Thursday, May 13, 2010

Inadequate ghost stories and geese!

Ghost Story
By Peter Straub

AKA

“Salem’s Lot, v. 2.0”
Or
“The Whorish Antagonist Returns”

Summary: A group of old geezers call upon a writer to resolve their nightmares as well as the mystery surrounding the writers’ uncle’s death. And then they all meet –evil-. (There’s a small kid in there, which makes it –creepier-).

Rating: Only read if you’ve never read Stephen King’s Salem’s Lot. … Actually, skip this one, and just read Salem’s Lot.

This book annoys me. Not only it doesn’t have any main females (usually a sign of the author living through his own characters), but it is a total rip-off of Salem’s Lot. Take a small town, in which all’s peachy-clean, except a few dirty old secrets. Insert a visiting writer. Then insert a young kid-sidekick, whose parents get killed eventually. Then insert a bunch of secondary characters that only muddy the storyline. Oh! And don’t forget to kill off the main characters one by one, and have the last old geezer have a physical ailment.

Except, surprise! The town gets saved, the –evil- gets off’d after a time period, and everyone lives happily ever after. The end. (?!?) Makes one want to bang ones’ head on the desk, it really does.

Haunting of Hill House really spoilt me, when it comes to scary novels. When you measure something by that level of psychological horror, it’s very difficult for anything to live up to your standards. Ghost Story –does- get brownie points for using the element of winter to its full advantage, but those points are almost entirely eaten up by the author trying to (unsuccessfully) justify the nature of evil that moves through the pages.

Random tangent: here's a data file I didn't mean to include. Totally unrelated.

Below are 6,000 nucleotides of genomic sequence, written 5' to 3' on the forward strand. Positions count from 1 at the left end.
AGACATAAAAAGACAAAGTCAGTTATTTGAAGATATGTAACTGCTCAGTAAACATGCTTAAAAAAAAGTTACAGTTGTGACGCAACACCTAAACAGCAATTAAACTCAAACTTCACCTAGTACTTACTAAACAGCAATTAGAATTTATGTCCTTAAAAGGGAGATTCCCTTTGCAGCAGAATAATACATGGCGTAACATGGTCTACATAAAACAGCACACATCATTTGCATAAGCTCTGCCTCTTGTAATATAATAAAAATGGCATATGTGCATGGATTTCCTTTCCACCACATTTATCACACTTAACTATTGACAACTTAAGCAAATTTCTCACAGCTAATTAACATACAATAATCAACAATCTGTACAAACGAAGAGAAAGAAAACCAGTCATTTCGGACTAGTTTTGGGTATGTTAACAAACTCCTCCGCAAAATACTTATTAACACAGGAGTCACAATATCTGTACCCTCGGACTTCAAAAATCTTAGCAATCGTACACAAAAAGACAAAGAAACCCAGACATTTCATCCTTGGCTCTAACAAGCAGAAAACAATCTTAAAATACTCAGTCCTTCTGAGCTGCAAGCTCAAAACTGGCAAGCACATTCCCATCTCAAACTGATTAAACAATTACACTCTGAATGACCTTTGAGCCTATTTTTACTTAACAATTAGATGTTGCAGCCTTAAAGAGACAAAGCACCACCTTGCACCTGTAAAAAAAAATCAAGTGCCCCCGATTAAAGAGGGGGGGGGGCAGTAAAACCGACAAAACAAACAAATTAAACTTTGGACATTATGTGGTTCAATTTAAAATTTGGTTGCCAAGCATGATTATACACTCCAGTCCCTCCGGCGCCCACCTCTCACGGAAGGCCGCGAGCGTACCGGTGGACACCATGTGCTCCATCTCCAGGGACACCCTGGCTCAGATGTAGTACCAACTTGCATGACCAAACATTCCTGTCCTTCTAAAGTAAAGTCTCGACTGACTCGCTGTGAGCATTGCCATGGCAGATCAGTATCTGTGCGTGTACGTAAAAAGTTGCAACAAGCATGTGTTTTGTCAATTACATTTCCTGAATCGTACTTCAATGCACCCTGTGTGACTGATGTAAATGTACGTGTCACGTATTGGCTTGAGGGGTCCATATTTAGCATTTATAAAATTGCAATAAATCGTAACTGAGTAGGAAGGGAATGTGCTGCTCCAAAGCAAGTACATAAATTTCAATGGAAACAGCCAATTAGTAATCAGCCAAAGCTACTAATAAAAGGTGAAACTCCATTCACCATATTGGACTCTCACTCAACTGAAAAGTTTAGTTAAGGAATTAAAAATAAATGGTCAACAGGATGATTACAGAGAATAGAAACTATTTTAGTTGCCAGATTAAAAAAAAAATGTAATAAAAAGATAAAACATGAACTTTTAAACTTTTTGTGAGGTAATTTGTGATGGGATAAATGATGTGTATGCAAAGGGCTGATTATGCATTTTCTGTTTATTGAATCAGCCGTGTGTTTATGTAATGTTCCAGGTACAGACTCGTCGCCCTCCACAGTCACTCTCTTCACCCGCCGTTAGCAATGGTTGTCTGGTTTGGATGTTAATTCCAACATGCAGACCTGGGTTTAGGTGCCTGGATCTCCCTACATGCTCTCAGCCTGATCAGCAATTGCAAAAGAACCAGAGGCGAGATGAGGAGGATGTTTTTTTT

You’re better off reading Salem’s Lot.




Currently reading

The Forest Lover
By Susan Vreeland
Still a decent book, though the reader isn’t getting any better.

Summer of Night

By Dan Simmons
A few pages of S. King’s Dead Zone were utterly uninspiring. Thankfully, this little gem came through inter-library loan yesterday, and it’s looking rather promising so far. Reminds me a lot of Ray Bradbury’s Something Wicked This Way Comes (which I really need to finish).


Other

On a more exciting note, we got to hold a baby goose yesterday! The parents and their two goslings (each- about the size of an acorn squash) were waddling about by the side of the road/the shopping center by our house, as we were driving back from the daily walk. Of course, we had to stop.

Of course, Err’s border collie instincts came into play. In short, I’ve gotten a hold of one of the babies while the parents were hissing and crouching in my general direction. At one point, the larger of the two adults actually flew up, buffeting me with its wings, and, according to Elrin, trying to eat my head. That was exciting as heck, but not scary. A goose is pretty helpless if you’ve got your hand around its neck and the wings/body tucked under the other arm. … Don’t ask me how I know that. And this one was virtually offering me its neck on a silver platter

As exciting as it was, it wasn’t the best thing of me to do. The geese have enough stress as it is, and I’d certainly not recommend anyone to go outside and catch a baby goose of their own.

After patting the baby for half a minute or so (it had delightfully fluffy head and soft, rubbery paddles of feet), we put it down and allowed the larger goose (male?) chase us off. It was quite magnificent at it, too. Then the entire avian family went down into the lowlands surrounding an adjacent creek, and got into the water.

Fun times!